Loki’s tragedy is best understood through his perspective. When working with people like Loki—individuals with early experiences of abandonment, rejection, or ruptures—therapists will sometimes suggest that they mentally travel back to the moment or age when they first started to have significant or chronic thoughts of inadequacy. It is when they first think to themselves, “I’m different.” (“I’m not good enough”; “I’m not smart enough”; “I’m not attractive enough,” etc.). What do they do now to compensate for those feelings of inadequacy? Some will dress exceptionally well, some will amplify other parts of their personality, and others will act out a role that they believe is more acceptable. It can sometimes be helpful to address the efforts (and exhaustion) related to thwarting the original harm of abandonment.

Loki is also not to blame for his internal reactions. Odin and Frigga were not unsuitable parents, but they likely represent an issue called the goodness of fit problem. Sometimes in families, there is an unintentional mismatch between a parent’s capabilities and their child’s needs. Perhaps children with Frost Giant temperaments (inherited tendencies) require more parental affirmation, direct validation, or physical affection. Frigga, who perhaps noticed Loki’s unique needs, excelled in helping him harness his magical powers and find alternative ways to fit into his environment. These efforts may have buffered his feelings of failure, but perhaps were insufficient in preventing his cynical and deflated worldview.

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Personality experts have identified a profile known to be particularly insidious and dangerous to society. Called the Dark Triad, this profile refers to the presence of three primary traits: Narcissism, Machiavellianism, and Psychopathy. Narcissism is characterized by the pursuit of ego gratification, vanity, grandiosity, and a sense of entitlement. Loki’s absolute determination to commandeer the throne of Asgard, and then later to rule Earth as leader of the Chitauri, Thanos’s army, shows not only his exaggerated sense of importance but his firm belief that it is his birthright to hold such control over others. On Earth, he forces a crowd of humans to kneel before him, using the moment to articulate his true purpose, basking in the glorious feeling of unlimited control. Narcissism, however, is often a cover. People who are narcissistic have excessive but fragile self-love—an enduring over-inflation of the self coupled with the persistent need to gratify a flimsy and often wounded ego. Underneath their superior tone, Narcissists are actually quite harsh on themselves and carry deep self-loathing.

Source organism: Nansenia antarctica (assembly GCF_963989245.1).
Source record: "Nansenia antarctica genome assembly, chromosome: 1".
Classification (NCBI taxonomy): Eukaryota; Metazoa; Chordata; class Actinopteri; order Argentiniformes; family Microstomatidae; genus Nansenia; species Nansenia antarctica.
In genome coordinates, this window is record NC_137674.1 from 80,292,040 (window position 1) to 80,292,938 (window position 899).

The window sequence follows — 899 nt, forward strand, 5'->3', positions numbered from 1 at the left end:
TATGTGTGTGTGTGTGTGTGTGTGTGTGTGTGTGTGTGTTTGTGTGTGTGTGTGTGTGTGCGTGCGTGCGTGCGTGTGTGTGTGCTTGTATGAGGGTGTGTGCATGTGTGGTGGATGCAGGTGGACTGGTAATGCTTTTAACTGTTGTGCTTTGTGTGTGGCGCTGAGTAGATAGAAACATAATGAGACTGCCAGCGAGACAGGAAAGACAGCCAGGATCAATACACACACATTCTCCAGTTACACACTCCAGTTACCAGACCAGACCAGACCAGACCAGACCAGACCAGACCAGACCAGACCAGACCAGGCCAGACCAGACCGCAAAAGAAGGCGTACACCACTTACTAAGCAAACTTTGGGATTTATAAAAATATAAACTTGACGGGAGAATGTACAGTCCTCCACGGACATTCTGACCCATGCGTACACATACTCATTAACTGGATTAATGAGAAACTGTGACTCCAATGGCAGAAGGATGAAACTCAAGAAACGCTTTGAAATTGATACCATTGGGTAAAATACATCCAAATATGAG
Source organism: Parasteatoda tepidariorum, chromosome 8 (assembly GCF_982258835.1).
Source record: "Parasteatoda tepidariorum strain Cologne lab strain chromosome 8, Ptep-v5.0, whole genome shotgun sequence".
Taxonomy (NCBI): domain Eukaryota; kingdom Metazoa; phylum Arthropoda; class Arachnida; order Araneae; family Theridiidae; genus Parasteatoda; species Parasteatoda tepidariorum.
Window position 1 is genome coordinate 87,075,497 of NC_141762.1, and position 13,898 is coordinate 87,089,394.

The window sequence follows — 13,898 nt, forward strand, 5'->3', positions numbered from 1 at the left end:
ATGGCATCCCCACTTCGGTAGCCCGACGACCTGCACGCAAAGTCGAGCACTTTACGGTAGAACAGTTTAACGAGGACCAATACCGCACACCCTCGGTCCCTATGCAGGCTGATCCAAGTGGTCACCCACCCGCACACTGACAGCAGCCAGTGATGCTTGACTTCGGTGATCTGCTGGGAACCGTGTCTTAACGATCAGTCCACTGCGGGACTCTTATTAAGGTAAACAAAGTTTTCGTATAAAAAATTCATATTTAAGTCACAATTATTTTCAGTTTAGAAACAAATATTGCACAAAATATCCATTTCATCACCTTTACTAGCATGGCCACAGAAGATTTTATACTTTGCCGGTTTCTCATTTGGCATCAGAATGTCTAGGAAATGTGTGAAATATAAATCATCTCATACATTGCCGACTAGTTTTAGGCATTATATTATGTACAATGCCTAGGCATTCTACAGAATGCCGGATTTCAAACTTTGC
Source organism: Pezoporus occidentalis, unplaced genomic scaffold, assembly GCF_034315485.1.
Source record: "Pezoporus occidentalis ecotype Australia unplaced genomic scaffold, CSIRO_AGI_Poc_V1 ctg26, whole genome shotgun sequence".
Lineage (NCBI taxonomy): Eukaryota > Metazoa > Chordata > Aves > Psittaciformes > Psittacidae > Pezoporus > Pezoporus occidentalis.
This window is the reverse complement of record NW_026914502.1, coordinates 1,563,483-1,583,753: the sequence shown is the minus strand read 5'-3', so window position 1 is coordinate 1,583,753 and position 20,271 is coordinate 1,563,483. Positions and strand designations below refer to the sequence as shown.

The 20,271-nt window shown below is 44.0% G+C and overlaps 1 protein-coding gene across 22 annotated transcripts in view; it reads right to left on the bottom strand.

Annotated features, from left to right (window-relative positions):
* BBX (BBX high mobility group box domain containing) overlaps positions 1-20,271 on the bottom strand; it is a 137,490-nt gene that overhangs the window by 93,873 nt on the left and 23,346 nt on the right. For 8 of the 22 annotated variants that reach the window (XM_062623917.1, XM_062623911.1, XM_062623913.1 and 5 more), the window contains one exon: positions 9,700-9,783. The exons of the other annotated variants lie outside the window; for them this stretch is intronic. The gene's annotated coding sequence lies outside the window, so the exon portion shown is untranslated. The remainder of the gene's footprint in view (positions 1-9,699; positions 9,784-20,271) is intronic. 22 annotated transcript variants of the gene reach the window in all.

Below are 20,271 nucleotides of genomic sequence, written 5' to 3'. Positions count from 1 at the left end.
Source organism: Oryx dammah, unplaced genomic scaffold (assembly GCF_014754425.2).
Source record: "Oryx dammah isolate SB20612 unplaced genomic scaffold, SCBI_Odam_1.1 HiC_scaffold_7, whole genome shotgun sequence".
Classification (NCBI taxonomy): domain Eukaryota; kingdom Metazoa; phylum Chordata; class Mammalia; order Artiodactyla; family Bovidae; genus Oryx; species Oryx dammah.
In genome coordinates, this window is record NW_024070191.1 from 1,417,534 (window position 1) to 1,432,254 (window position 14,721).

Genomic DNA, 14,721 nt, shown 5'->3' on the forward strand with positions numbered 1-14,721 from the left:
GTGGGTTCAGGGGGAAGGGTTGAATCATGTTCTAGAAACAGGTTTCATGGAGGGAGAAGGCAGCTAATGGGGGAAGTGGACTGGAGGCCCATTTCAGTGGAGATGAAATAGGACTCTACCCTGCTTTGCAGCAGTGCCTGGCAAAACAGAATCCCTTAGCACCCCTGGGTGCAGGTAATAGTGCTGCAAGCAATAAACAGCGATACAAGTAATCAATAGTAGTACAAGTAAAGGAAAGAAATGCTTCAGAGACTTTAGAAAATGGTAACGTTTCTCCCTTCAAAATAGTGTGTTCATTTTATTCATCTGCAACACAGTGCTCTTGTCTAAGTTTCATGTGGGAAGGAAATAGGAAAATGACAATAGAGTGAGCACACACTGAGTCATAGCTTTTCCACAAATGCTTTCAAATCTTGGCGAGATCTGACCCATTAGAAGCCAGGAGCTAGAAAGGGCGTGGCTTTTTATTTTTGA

Machiavellianism refers to a duplicitous interpersonal style. Loki, for instance, can be morally cynical, cold, and use manipulation for his own gain. Aboard the S.H.I.E.L.D. helicarrier imprisoned in Hulk’s confinement capsule, Loki subjects Black Widow to a game of wits with a plan to trigger her own self-doubts and deeper misgivings. He weaponizes her trauma and employs verbal assaults with an interest in witnessing her crumble (she doesn’t, of course).

Psychopathy, a rare trait, is perhaps the most dangerous of the Dark Triad. People who are psychopaths are impulsive, selfish, callous, and lack remorse. We often see these behaviors among serial killers who have deficits in self-control and tendencies to pursue hostility.